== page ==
|Author: Jutta Richter|
Illustrator: Rotraut Susanne Berner
Batchelder Honor Book
So, here is what is in the book. There is a 3rd grade girl, Christine, who talks to a cat. The cat is not nice. He calls her stupid and makes fun of people who are different. Christine is late to school on account of the cat. He stops and talks to her each day. They discuss eternity. Not sure about the eternity bit. Eternity ends for her one day. I'm not sure why.
Eventually, Christine realizes that the cat is mean and she does not want to be like the cat. The end.
I don't get it. There has to be more to it!?! This book just makes me feel dumb!
This is not a children's book. I'm sure there is some deep philosophical meaning or understanding that is beyond my grasp. If you get it, let me know.
***UPDATE***3/4/2014 4:25 PM
I can't get this book out of my head. What am I missing? I went back again and noticed something new after chatting with my husband. It seems that in this book there are two types of people - cat people and dog people. The cat people are the ones that are not nice. We make a decision to not be nice. Christine's principal is a cat person. He sits behind a huge desk with "claw feet [that] seemed threatening...but then they remind [Christine] of something I know well: cat's feet." The principal also hisses at Christine, just as the cat had previously hissed at her.
Christine knows a boy in her class. Interestingly enough, his nickname is Pug. Pug, like a dog. Pug is short, shuffles when he walks, has cracked knuckles, and reminds the cat and Christine of a pug. As Christine describes Pug, it's as if she has a good angel and a bad devil sitting on her shoulders. Her mean half thinks he is disgusting and that his hands are like claws. Her nice side tells her to stop being mean, he can't help it that he has problems.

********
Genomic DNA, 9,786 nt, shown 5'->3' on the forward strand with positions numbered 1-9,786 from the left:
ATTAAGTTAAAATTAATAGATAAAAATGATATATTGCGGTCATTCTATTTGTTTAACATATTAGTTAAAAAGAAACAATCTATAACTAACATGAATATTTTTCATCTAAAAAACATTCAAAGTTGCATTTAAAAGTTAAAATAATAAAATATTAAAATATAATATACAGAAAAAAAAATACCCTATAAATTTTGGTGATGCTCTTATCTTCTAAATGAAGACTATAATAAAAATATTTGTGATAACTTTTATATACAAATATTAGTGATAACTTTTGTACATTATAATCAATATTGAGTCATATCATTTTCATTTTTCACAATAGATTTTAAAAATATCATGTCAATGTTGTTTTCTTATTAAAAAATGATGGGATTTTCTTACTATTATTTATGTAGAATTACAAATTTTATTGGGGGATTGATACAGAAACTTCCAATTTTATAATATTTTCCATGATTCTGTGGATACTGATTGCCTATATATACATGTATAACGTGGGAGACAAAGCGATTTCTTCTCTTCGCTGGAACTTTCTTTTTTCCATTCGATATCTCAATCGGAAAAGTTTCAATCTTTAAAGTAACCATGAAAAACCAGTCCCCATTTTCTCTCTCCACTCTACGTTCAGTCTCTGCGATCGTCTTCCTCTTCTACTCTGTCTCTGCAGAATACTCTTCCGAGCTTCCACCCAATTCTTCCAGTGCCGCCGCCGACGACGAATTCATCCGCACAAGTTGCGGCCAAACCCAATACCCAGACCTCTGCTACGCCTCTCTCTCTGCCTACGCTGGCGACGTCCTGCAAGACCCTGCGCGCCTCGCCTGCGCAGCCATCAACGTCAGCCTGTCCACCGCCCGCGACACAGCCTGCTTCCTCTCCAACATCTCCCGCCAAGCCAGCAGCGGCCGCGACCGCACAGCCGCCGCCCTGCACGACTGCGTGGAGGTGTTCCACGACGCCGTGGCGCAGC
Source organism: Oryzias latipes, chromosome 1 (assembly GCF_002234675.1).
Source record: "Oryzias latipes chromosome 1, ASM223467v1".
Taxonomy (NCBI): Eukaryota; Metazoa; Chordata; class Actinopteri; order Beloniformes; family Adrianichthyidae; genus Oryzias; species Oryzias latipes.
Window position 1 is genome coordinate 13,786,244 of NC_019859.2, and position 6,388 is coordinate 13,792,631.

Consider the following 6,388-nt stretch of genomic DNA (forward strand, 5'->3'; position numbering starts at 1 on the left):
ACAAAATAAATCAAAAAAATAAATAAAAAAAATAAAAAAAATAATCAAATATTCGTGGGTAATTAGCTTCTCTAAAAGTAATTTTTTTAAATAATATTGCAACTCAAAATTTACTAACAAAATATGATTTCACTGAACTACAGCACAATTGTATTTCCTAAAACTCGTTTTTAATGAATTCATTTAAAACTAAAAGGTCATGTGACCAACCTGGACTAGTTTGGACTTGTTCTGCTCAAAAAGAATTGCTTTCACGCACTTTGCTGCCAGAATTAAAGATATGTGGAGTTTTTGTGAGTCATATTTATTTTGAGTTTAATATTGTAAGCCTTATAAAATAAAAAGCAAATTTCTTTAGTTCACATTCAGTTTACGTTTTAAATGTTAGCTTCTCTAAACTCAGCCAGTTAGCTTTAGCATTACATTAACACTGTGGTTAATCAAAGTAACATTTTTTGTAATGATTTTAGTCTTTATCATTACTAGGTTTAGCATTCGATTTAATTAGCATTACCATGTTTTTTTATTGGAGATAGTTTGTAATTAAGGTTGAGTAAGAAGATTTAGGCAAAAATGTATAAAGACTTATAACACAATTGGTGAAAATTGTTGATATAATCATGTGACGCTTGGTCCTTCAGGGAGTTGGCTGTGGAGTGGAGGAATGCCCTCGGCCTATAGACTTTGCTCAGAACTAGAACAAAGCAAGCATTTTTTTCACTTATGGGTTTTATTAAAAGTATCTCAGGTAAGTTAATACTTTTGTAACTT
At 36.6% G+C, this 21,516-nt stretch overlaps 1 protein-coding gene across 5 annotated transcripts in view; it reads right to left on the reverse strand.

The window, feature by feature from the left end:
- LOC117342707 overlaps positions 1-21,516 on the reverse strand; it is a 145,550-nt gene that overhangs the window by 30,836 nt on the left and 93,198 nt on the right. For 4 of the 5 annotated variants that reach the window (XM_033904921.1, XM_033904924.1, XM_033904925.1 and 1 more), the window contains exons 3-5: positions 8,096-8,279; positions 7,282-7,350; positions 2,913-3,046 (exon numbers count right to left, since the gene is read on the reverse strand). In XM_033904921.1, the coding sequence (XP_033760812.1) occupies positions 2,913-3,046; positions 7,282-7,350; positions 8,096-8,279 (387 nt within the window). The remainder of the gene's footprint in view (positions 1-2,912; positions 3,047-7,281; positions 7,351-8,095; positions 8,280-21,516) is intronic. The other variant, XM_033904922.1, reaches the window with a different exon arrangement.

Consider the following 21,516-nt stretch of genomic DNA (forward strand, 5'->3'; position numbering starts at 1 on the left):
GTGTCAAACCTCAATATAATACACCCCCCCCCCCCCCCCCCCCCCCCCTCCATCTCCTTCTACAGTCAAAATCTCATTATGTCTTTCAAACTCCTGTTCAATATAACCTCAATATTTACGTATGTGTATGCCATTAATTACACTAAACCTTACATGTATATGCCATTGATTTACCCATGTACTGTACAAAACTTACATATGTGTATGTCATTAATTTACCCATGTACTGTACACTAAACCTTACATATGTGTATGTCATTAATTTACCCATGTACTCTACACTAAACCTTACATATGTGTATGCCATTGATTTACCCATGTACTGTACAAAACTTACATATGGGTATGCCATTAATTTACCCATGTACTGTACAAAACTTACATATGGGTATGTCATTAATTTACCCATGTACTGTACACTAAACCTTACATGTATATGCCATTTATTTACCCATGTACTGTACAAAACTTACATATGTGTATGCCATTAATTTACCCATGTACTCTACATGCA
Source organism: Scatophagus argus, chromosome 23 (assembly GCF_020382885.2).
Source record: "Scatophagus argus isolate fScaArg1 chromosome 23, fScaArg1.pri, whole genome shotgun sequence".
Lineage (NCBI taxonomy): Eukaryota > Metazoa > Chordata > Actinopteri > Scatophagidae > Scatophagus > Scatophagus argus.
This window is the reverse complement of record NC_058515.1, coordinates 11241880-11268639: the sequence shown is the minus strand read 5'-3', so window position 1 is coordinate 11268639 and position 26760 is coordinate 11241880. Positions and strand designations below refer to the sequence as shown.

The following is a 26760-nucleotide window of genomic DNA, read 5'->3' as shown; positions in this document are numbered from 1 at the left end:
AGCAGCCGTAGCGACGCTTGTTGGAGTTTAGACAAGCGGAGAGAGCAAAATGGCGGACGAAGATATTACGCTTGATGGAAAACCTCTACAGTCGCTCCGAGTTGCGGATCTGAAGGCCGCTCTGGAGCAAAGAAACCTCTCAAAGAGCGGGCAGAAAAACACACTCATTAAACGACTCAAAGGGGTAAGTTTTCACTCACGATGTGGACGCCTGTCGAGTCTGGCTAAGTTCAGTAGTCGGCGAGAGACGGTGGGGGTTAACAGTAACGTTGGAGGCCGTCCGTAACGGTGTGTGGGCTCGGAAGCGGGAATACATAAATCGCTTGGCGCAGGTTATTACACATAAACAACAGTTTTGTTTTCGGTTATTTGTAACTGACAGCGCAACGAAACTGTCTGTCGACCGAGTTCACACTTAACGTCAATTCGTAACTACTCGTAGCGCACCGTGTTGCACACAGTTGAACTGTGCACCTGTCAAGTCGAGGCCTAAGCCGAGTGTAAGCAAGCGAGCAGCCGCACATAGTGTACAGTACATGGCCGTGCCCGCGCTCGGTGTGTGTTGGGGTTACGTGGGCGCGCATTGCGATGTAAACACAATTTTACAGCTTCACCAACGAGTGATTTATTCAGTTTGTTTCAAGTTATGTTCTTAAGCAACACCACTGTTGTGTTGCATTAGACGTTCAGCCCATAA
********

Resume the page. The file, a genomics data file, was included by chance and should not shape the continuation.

The story actually has a real dog in it too. The cat says the dog is stupid because the dog, Alf, whines and
"licks the hand that beats him instead of biting it." The cat then explains that Alf is a victim, but "he wasn't born a victim. No one is born like that. Every animal is free and strong in the beginning."
So, again, the good and bad. I think that there is something to the description of Alf and how he wasn't born a victim, but I'm not sure what I need to understand about that yet. I do know that I do not agree with the cat. We are not either cats or dogs, good or bad, victims or not. There is gray.
Check this book out from your library and then explain it to me, please.